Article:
History Break: Roadside Geopoetics with Ursula Lang
October 2022 Anderson Center artist-in-residence Ursula Lang is presenting a talk, Roadside Geopoetics: Public Geology and Environmental History Along the Highway, at the Goodhue County Historical Society on Wednesday, December 14 at noon as part of their free lunchtime “History Break” series.
In 1949, the Geological Society of Minnesota built the first of more than sixty roadside monuments, interpreting geological processes at sites of interest across Minnesota. In cooperation with state and local transportation entities, the monuments are built as wayside stops. Drawing on archival research, Ursula will present early findings about the inception of the Geological Society of MN, early activities of the GSM, and in particular the motivations for developing roadside markers at sites of geological interest. She will also share work-in-progress developed during her recent artist residency at the Anderson Center, which was focused on these markers and other sites of “public geology” in and around the Red Wing area.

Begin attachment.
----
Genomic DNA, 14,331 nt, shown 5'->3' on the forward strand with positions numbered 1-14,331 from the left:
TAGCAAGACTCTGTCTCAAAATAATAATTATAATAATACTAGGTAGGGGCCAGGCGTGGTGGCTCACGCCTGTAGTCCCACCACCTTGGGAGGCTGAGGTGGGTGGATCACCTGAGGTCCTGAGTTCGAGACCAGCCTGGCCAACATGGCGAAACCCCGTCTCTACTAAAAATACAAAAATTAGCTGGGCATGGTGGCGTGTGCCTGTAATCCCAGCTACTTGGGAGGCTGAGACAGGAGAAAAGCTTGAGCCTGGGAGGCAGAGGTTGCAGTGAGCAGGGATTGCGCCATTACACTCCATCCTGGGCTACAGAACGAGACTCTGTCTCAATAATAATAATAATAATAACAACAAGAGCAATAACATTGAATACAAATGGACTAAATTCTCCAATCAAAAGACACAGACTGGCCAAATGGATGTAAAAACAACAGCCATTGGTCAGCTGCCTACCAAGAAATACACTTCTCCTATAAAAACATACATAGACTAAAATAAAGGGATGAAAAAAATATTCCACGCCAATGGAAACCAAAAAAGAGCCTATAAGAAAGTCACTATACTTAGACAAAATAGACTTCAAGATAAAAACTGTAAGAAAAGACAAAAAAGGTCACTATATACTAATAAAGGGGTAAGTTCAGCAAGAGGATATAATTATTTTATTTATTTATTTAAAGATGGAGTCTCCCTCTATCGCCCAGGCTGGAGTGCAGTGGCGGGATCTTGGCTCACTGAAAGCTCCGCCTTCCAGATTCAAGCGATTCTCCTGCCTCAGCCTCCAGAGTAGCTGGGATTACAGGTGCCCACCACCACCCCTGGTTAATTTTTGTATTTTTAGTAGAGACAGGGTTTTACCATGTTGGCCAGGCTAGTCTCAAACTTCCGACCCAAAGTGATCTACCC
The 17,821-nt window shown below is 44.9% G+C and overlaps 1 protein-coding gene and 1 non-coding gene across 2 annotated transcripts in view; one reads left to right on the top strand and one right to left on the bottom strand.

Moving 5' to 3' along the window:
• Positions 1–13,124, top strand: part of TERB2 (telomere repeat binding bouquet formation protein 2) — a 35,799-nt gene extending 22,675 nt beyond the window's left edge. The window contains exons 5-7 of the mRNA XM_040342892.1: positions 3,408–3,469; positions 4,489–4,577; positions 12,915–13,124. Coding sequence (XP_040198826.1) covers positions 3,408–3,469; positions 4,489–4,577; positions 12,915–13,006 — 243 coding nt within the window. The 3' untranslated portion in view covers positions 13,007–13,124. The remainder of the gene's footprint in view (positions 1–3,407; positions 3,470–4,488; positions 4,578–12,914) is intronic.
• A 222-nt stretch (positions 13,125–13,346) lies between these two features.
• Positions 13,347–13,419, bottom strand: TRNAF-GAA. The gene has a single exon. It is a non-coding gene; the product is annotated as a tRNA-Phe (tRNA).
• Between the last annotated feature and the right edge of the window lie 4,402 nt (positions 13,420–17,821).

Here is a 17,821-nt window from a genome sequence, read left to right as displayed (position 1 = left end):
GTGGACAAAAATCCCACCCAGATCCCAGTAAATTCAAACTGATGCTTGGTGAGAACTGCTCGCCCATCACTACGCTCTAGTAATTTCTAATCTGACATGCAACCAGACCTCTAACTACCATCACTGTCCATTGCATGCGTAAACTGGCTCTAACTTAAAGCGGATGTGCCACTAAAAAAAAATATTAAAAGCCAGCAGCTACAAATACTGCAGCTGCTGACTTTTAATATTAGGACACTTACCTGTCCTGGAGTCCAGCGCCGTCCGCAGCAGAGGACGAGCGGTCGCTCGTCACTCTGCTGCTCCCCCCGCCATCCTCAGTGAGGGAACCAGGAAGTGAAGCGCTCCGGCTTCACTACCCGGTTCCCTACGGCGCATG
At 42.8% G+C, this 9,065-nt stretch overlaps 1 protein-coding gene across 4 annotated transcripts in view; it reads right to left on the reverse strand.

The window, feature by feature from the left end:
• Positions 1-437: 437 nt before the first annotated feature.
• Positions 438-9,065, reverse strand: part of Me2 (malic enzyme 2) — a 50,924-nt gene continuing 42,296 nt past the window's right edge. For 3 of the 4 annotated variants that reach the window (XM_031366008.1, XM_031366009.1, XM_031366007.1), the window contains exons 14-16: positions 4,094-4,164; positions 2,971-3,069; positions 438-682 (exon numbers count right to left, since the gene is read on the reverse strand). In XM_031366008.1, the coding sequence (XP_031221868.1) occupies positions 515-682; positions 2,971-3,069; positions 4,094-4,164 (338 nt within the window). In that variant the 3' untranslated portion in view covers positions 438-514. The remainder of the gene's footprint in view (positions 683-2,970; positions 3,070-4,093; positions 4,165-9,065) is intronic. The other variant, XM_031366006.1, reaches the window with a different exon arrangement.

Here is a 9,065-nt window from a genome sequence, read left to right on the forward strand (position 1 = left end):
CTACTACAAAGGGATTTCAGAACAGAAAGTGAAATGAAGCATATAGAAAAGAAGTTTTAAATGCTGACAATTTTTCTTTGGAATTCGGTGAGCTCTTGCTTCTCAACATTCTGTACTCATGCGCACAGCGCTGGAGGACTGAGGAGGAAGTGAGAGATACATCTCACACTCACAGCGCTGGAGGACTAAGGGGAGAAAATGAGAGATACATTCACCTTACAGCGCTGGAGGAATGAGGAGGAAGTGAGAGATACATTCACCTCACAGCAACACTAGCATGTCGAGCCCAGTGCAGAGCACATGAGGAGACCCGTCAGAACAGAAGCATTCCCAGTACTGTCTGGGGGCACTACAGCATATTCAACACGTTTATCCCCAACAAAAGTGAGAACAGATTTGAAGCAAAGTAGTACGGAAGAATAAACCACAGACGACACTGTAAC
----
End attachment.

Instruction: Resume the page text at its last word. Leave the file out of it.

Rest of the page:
Ursula Lang is an interdisciplinary researcher and writer, with a PhD in Geography from UMN, and a background in Architecture and Biology. She studies the social and environmental histories of place, in relation to the contested politics of land, property and the commons. Who has access to natural resources, and how do we share and sustain these over time? The answers to these questions are shaped by social differences (such as race, gender and class), in conjunction with the built environments within which we are set.
Through diverse methods including ethnography and participatory mapping, Ursula’s work aims to contribute to more just, equitable, inclusive and caring places. Her research has been published in a range of scholarly journals, in addition to her first book, Living with Yards: Nature and the Habits of Home (McGill-Queen’s University Press, 2022). Her creative practice includes printmaking and mapping. Current projects explore geological time across Minnesota landscapes, and how these are interpreted through public monuments, books, and experiences in place